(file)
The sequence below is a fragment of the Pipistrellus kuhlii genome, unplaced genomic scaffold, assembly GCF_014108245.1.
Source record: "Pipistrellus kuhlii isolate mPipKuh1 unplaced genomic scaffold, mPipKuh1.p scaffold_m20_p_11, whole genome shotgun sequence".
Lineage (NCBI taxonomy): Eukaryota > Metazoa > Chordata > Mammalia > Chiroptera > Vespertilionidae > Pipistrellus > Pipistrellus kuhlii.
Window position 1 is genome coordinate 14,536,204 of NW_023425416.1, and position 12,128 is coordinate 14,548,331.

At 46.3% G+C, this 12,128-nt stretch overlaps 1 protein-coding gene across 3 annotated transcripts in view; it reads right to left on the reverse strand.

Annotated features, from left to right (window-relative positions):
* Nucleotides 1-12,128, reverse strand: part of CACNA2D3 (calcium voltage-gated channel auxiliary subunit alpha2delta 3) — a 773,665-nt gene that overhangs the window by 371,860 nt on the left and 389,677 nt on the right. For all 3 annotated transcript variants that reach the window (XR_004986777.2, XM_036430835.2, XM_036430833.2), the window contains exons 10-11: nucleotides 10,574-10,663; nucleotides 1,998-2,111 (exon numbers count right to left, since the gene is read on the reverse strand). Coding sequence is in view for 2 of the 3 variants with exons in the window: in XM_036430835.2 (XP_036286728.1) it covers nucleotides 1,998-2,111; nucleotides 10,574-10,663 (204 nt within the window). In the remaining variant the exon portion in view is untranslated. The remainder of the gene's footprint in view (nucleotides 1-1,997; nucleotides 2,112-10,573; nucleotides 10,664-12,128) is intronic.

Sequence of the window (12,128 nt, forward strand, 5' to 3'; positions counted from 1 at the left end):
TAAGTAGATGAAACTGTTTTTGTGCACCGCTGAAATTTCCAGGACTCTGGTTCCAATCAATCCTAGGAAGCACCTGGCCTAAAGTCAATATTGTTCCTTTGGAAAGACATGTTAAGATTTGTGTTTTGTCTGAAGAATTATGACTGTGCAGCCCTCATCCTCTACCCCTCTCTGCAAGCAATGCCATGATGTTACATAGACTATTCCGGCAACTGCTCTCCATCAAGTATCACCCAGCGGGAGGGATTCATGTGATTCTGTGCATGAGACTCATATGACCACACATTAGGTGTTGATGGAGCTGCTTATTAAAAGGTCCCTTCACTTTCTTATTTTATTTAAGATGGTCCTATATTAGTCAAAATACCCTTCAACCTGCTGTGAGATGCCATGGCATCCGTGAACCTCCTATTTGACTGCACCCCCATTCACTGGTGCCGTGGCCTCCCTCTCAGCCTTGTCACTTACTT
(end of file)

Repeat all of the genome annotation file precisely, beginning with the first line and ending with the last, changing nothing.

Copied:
The sequence below is a fragment of the Pipistrellus kuhlii genome, unplaced genomic scaffold, assembly GCF_014108245.1.
Source record: "Pipistrellus kuhlii isolate mPipKuh1 unplaced genomic scaffold, mPipKuh1.p scaffold_m20_p_11, whole genome shotgun sequence".
Lineage (NCBI taxonomy): Eukaryota > Metazoa > Chordata > Mammalia > Chiroptera > Vespertilionidae > Pipistrellus > Pipistrellus kuhlii.
Window position 1 is genome coordinate 14,536,204 of NW_023425416.1, and position 12,128 is coordinate 14,548,331.

At 46.3% G+C, this 12,128-nt stretch overlaps 1 protein-coding gene across 3 annotated transcripts in view; it reads right to left on the reverse strand.

Annotated features, from left to right (window-relative positions):
* Nucleotides 1-12,128, reverse strand: part of CACNA2D3 (calcium voltage-gated channel auxiliary subunit alpha2delta 3) — a 773,665-nt gene that overhangs the window by 371,860 nt on the left and 389,677 nt on the right. For all 3 annotated transcript variants that reach the window (XR_004986777.2, XM_036430835.2, XM_036430833.2), the window contains exons 10-11: nucleotides 10,574-10,663; nucleotides 1,998-2,111 (exon numbers count right to left, since the gene is read on the reverse strand). Coding sequence is in view for 2 of the 3 variants with exons in the window: in XM_036430835.2 (XP_036286728.1) it covers nucleotides 1,998-2,111; nucleotides 10,574-10,663 (204 nt within the window). In the remaining variant the exon portion in view is untranslated. The remainder of the gene's footprint in view (nucleotides 1-1,997; nucleotides 2,112-10,573; nucleotides 10,664-12,128) is intronic.

Sequence of the window (12,128 nt, forward strand, 5' to 3'; positions counted from 1 at the left end):
TAAGTAGATGAAACTGTTTTTGTGCACCGCTGAAATTTCCAGGACTCTGGTTCCAATCAATCCTAGGAAGCACCTGGCCTAAAGTCAATATTGTTCCTTTGGAAAGACATGTTAAGATTTGTGTTTTGTCTGAAGAATTATGACTGTGCAGCCCTCATCCTCTACCCCTCTCTGCAAGCAATGCCATGATGTTACATAGACTATTCCGGCAACTGCTCTCCATCAAGTATCACCCAGCGGGAGGGATTCATGTGATTCTGTGCATGAGACTCATATGACCACACATTAGGTGTTGATGGAGCTGCTTATTAAAAGGTCCCTTCACTTTCTTATTTTATTTAAGATGGTCCTATATTAGTCAAAATACCCTTCAACCTGCTGTGAGATGCCATGGCATCCGTGAACCTCCTATTTGACTGCACCCCCATTCACTGGTGCCGTGGCCTCCCTCTCAGCCTTGTCACTTACTT